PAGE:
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Quality Water Filters 4 You Posting Page
Wednesday, October 31, 2012
Flooding is a natural disaster that can easily fill water that is ordinarily clean and safe with dangerous chemicals and organisms, and necessitate the use of water filters in areas that don't usually need them. If you're in a flood-prone area, such as living on flat ground near a major river like the Mississippi, or if the area where your home is located is struck periodically by hurricanes, it's a good idea to prepare ahead of time for water purification.

No matter how diligent the local sanitation department, all bets are off when a sheet of brown, opaque water spreads over the landscape. Flood waters flow into factories and wash chemicals out of storage vats, and cause sewage treatment plants and sewer pipes to disgorge their stored filth into the water. With a mix of industrial chemicals and human urine and feces mixed into the slurry of mud and debris they also carry, flood waters are extremely dangerous to drink.

Of course, the water from a flood also penetrates wells, water reservoirs, and so on in the local area. Even if you aren't directly affected by the flood, your water supply can still end up befouled if it's drawn from anywhere the flood waters can reach.

Drinking polluted water can make you violently sick, with vomiting and diarrhea making you more likely to dehydrate in the hot weather that often follows a hurricane. If you're trapped on your roof amid a muddy, brown sea of sluggish water, waiting for rescuers for several days, it is extremely useful to have a way to drink clean water rather than quaffing the semi-sewage “neat”.

Anyone who lives in a flood-prone area should store a good water filter and a supply of Chlorox or iodine tablets for water purification, as well as a spare canteen and some clean drinking containers that can be kept clear of the flood waters, too.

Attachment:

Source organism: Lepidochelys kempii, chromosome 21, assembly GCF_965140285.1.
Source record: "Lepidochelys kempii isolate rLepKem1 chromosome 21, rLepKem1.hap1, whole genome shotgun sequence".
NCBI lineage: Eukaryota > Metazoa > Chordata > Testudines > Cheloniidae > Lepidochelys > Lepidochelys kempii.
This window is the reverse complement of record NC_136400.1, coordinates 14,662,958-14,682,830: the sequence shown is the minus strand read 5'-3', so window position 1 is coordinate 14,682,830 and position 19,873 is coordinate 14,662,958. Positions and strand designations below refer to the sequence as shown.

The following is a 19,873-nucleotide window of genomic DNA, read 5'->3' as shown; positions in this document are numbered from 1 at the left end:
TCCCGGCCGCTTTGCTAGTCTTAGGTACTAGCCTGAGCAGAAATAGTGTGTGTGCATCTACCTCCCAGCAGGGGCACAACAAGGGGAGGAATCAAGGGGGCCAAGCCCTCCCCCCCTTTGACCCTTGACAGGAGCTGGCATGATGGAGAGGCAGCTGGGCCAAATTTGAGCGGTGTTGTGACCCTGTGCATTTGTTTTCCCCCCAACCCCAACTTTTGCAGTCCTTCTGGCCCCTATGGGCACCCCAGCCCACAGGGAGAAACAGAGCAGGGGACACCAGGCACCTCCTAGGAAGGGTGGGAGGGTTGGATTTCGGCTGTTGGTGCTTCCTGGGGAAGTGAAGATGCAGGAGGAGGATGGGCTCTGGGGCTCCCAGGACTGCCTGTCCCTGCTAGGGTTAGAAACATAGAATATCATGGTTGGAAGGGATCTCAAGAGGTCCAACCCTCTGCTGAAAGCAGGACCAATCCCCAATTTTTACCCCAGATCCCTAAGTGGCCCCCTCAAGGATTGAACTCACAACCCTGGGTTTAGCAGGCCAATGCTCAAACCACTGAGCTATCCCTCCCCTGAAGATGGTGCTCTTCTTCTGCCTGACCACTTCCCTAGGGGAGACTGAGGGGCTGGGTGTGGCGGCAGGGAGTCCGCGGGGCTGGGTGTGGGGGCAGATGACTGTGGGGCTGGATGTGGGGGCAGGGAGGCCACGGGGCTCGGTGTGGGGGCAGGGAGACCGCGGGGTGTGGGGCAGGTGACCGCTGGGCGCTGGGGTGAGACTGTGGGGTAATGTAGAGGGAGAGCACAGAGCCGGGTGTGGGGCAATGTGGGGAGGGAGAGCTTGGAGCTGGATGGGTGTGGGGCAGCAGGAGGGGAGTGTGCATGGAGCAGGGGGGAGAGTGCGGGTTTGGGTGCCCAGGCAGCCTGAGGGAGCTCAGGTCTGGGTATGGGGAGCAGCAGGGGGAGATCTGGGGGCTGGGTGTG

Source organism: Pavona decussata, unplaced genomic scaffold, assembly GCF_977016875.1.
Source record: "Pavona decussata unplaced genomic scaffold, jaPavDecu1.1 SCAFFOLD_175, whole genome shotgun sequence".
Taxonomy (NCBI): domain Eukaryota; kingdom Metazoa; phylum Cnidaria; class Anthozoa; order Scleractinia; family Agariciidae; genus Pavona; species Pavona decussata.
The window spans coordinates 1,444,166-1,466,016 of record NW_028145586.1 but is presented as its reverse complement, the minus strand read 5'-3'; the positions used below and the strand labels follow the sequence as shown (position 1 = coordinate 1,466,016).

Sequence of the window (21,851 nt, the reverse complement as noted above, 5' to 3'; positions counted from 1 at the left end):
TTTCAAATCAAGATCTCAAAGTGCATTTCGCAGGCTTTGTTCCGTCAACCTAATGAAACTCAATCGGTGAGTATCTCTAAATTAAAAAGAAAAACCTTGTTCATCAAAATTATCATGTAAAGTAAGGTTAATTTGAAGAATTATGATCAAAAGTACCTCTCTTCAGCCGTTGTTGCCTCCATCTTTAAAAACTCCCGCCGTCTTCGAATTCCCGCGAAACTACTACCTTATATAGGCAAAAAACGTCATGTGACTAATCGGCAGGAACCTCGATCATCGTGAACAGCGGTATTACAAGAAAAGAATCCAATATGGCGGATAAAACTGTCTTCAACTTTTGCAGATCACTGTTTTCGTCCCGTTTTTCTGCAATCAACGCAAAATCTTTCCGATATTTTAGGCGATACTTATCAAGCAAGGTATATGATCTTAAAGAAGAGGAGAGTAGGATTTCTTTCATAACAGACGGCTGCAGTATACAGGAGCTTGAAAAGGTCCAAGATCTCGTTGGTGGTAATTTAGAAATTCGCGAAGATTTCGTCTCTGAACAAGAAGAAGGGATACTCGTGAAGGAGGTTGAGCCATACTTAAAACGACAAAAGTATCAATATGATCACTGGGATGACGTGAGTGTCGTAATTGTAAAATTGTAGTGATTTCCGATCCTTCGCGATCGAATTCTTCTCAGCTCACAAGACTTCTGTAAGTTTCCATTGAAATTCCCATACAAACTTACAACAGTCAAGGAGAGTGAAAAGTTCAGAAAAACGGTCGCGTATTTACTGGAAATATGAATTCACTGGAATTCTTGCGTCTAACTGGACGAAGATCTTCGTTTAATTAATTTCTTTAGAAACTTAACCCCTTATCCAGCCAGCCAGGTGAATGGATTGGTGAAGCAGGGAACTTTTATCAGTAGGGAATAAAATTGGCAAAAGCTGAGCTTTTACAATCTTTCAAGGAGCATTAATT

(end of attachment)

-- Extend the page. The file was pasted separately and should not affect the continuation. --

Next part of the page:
Gravity feed filters are the most viable means of supplying yourself with clean water after a disaster because they require no running water or electricity to work. One example – though certainly not the only one – are the famous Berkey filters, with two stainless steel chambers stacked one above the other and upright “candle” filter cartridges. Water is placed in the upper chamber and percolates through the cartridge in order to reach the lower chamber, purified.

While you could use a reverse osmosis filter, you will need a hand pump to force water through the membrane in the absence of water pressure. This represents something with moving parts, which can break and leave you with no way to cleanse water. When choosing water filters for flood emergencies, the simplest approach – a passive gravity feed system – is truly the best.

Though this filtration is enough to remove chemicals and most microbes, it's best to err on the side of caution and throw in an iodine tablet, too. Add a scoop for filling the filter and a spare container or two and you will have the water filter kit you need to weather a flood disaster safely.


by: Chris Tracey

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